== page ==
I was at Berkeley, an Art History student, when Paglia's book came out - it's influence and reach was enormous; by then, although I was already an ex-Catholic, and fully immersed in the gay lifestyle as a would-be porn star, what Camille wrote about the beauty of porn and the courageous endeavors of gay men who discarded the establishment and forged their own ways, spoke to me on a level that no academic ever did – it made me believe that the road I was on was the right one; only, this sense of freedom came at a very heavy price. After 10 years in the gay lifestyle and after losing most of my friends to AIDS, drugs or suicide, near death myself – I left and went back to the Catholic Church. While I praise her breadth of knowledge and her fearlessness, I take issue with many of her conclusions regarding homosexuality – for, I found it, in its modern form, neither beautiful nor noble, for, most of us were wounded little boys still looking for daddy – and, never finding him in the promiscuity of gay sex – we left the whole thing unsatisfied and disenchanted. I wrote about my experiences in the gay scene of 1990s San Francisco in my book “Swallowed by Satan.”

Isadora Mary | 2/25/2015 - 8:02pm

I left the Church and lived a bi-sexual lifestyle and my observations are the same as yours "wounded people looking for mommy or daddy". After years of searching and reading I found myself back at the Catholic Church. All the things I was never taught about the Church, the theology, the history, the reverence, the Mass of all ages are now an integral part of my life. I couldn't be more grateful.

David Chu | 2/25/2015 - 5:12pm

Camille's discussion of the ceremonialism and pagentry of the Church is interesting. While I'm sure there's been a lot of scholarship on the origin of such, I suspect that some of it derives from syncretism with pagan Rome during the period of the early Church.

Louis Pizzuti | 2/26/2015 - 9:58am

In fact, there is scholarship that it does not derive in any way from sycretism with pagan Rome, but rather, Christianity is a revival and broadening of the theology and worship of Solomon's temple, a faith which was suppressed by Josiah's reforms.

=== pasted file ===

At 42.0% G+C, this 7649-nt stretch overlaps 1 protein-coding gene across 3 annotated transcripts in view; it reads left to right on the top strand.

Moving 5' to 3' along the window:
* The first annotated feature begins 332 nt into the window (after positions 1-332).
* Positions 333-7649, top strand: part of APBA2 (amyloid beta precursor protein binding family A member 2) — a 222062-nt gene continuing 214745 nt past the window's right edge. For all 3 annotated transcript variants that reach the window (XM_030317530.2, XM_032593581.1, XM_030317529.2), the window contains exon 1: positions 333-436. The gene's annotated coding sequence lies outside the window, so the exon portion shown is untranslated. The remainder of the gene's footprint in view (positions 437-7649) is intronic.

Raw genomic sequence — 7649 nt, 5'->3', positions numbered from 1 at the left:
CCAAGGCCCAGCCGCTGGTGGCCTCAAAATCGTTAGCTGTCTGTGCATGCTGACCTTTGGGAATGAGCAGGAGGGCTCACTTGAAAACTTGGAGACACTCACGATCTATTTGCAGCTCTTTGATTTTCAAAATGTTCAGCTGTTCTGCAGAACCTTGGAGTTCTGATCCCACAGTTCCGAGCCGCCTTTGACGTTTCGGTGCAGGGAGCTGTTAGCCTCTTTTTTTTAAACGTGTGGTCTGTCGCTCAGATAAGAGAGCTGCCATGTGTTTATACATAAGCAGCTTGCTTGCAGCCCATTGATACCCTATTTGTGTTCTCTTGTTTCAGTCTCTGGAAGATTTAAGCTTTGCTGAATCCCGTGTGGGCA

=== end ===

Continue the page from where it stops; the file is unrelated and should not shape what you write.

I recommend the work of Margaret Barker on this, particularly her "Temple Theology: An Introduction"

Matthew Dunnyveg | 2/25/2015 - 4:23pm

Liberalism began by declaring war on God and Church, called secular humanism. Then liberalism declared war on society and its morality, called political correctness. Now, in its terminal phase, liberalism has declared war on reality itself, called postmodernism.

Thank God Paglia is calling attention to what is going on. This woman has more courage and conservative instincts than the entire Republican establishment.

David Eveld | 2/25/2015 - 4:17pm

Camille Paglia is one of my favorite current writers. Her intellect is obvious reading this article. She's a great writer, she's very funny, and, most importantly, she's relentlessly intellectually honest. I wish she would forgive the poor nun who scolded her and consider coming back to the Catholic Church. We need her. It would probably take divine intervention, though, so I suggest we all pray for Ms. Paglia to connect with Christ.

Kenneth Wolfe | 2/25/2015 - 2:22pm

The last four sentences are powerful in their honesty and clarity, a rare thing from the far left. In fact, it's a rare thing from many on the center-right, too, over the last two years, as conservatives (yet not traditionalists) have repeatedly attempted to read Francis through Benedict instead of admitting there has been obvious rupture.

At least Paglia is blunt with simple observations, particularly her conclusion that Pope Francis governs the Church as a center-left politician.